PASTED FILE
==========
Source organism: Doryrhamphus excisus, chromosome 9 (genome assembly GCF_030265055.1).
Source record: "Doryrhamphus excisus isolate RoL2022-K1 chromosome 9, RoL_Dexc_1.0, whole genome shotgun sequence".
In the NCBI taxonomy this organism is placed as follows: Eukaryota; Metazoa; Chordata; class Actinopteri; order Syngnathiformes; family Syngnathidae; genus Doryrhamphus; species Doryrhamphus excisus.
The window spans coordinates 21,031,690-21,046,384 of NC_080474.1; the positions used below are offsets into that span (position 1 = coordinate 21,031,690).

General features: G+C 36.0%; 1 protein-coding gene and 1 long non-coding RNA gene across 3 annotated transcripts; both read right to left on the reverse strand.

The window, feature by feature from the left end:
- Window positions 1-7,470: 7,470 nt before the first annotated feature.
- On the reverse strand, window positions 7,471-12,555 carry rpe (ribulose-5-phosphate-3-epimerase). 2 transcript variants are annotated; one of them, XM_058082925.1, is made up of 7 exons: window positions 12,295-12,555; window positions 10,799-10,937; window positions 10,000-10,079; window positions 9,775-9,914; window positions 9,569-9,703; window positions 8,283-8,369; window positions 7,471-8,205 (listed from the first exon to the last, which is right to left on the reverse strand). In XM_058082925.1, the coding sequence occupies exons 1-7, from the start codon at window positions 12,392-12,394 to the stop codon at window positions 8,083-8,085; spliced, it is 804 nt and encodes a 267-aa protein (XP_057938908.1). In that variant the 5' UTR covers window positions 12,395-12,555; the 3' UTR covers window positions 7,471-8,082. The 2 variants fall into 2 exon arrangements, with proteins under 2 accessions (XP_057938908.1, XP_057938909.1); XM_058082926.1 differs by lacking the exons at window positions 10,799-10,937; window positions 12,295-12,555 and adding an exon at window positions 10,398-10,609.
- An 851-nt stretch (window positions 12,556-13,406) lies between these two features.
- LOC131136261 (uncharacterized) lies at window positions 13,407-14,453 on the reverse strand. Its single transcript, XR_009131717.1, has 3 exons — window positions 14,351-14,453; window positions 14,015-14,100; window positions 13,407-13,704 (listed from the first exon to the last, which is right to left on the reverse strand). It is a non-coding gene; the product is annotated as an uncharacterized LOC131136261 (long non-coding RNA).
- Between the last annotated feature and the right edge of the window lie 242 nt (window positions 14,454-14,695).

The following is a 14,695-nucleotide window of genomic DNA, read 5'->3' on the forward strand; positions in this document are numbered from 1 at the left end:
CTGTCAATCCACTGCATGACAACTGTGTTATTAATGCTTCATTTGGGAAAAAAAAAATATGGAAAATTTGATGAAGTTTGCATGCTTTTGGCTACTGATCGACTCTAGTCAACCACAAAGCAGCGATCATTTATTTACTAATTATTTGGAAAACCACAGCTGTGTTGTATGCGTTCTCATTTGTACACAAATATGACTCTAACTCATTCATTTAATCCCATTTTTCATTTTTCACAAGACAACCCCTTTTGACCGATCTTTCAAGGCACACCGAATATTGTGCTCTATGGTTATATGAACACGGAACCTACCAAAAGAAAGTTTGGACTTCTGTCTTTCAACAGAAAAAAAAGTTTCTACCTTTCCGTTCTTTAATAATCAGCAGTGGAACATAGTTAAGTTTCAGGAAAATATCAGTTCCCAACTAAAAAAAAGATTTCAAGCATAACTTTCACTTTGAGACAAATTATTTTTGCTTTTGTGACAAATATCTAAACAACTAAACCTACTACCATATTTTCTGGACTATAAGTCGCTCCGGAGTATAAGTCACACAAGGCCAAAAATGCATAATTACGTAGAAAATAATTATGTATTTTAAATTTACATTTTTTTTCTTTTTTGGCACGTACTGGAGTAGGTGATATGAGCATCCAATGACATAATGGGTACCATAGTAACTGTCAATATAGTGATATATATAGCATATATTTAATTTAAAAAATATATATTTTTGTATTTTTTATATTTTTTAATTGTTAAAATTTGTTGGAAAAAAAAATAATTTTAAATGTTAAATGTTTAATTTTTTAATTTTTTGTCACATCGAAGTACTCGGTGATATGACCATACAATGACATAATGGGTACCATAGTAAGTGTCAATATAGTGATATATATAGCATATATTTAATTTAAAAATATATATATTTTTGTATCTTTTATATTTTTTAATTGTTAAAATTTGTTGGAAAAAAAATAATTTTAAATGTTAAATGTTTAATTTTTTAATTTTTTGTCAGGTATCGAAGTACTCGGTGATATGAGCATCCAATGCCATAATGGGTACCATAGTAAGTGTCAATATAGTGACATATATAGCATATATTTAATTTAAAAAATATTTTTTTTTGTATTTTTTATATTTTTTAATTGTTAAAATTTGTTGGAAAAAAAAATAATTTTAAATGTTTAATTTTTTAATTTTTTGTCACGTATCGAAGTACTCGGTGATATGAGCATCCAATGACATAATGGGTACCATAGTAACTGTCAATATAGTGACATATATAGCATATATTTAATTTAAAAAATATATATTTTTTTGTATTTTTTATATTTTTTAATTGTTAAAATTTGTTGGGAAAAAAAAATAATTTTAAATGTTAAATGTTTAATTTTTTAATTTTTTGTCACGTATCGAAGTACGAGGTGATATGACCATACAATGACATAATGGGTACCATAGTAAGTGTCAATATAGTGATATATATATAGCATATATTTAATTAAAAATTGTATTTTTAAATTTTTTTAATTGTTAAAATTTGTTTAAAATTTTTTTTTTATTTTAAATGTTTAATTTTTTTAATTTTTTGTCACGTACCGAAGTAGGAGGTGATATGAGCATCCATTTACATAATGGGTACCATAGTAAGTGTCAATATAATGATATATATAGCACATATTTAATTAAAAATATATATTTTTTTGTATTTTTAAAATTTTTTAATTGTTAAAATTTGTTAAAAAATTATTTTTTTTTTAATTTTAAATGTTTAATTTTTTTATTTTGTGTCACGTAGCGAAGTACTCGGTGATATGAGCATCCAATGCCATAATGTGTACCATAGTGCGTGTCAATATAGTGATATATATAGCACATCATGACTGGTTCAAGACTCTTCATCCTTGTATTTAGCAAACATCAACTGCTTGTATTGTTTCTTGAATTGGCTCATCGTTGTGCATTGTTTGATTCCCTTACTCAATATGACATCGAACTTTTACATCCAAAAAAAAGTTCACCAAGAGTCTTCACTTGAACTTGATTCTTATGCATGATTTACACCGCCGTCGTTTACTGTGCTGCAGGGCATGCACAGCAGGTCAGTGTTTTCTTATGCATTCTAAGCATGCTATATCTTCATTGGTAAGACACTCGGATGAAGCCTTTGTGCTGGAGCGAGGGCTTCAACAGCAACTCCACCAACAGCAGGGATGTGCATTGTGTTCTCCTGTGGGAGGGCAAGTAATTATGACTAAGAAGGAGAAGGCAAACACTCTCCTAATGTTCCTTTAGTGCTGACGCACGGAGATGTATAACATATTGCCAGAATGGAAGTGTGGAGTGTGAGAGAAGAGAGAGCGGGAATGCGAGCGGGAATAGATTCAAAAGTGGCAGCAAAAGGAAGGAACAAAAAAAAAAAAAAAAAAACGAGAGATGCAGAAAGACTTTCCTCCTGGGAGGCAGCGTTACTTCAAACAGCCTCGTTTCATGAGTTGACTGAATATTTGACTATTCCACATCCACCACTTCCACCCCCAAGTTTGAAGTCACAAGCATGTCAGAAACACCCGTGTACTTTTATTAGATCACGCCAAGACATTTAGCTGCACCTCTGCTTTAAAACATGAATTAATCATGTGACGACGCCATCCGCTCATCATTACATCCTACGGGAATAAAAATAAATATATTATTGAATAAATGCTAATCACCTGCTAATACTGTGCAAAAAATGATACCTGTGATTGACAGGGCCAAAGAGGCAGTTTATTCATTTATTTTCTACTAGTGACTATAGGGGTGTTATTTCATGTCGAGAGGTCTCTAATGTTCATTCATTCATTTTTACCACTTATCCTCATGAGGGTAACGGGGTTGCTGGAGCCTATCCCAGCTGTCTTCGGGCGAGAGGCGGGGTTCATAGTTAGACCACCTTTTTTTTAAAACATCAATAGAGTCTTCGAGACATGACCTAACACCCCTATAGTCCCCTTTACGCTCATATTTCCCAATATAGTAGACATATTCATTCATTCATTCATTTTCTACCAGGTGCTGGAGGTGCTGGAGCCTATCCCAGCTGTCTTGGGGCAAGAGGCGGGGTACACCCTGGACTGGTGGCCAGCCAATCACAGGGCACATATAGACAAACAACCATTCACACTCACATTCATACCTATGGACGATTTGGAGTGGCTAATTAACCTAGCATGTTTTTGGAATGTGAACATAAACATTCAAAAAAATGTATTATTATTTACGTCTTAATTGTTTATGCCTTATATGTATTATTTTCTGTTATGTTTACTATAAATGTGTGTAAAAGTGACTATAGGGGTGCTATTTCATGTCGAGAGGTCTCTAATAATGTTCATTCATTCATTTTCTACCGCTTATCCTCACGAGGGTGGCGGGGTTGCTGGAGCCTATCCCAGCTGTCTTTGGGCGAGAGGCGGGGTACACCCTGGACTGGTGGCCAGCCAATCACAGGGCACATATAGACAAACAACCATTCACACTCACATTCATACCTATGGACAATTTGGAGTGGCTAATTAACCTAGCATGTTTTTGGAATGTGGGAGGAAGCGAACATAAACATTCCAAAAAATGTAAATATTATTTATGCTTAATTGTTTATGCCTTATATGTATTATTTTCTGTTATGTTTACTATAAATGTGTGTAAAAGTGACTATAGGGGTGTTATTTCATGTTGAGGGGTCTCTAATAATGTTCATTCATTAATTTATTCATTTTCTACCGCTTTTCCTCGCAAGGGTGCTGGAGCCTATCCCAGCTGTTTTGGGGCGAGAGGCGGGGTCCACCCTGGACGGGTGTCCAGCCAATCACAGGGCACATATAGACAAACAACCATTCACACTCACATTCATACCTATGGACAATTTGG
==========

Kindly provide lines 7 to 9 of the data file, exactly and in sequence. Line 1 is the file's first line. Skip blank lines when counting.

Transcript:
- Window positions 1-7,470: 7,470 nt before the first annotated feature.
- On the reverse strand, window positions 7,471-12,555 carry rpe (ribulose-5-phosphate-3-epimerase). 2 transcript variants are annotated; one of them, XM_058082925.1, is made up of 7 exons: window positions 12,295-12,555; window positions 10,799-10,937; window positions 10,000-10,079; window positions 9,775-9,914; window positions 9,569-9,703; window positions 8,283-8,369; window positions 7,471-8,205 (listed from the first exon to the last, which is right to left on the reverse strand). In XM_058082925.1, the coding sequence occupies exons 1-7, from the start codon at window positions 12,392-12,394 to the stop codon at window positions 8,083-8,085; spliced, it is 804 nt and encodes a 267-aa protein (XP_057938908.1). In that variant the 5' UTR covers window positions 12,395-12,555; the 3' UTR covers window positions 7,471-8,082. The 2 variants fall into 2 exon arrangements, with proteins under 2 accessions (XP_057938908.1, XP_057938909.1); XM_058082926.1 differs by lacking the exons at window positions 10,799-10,937; window positions 12,295-12,555 and adding an exon at window positions 10,398-10,609.
- An 851-nt stretch (window positions 12,556-13,406) lies between these two features.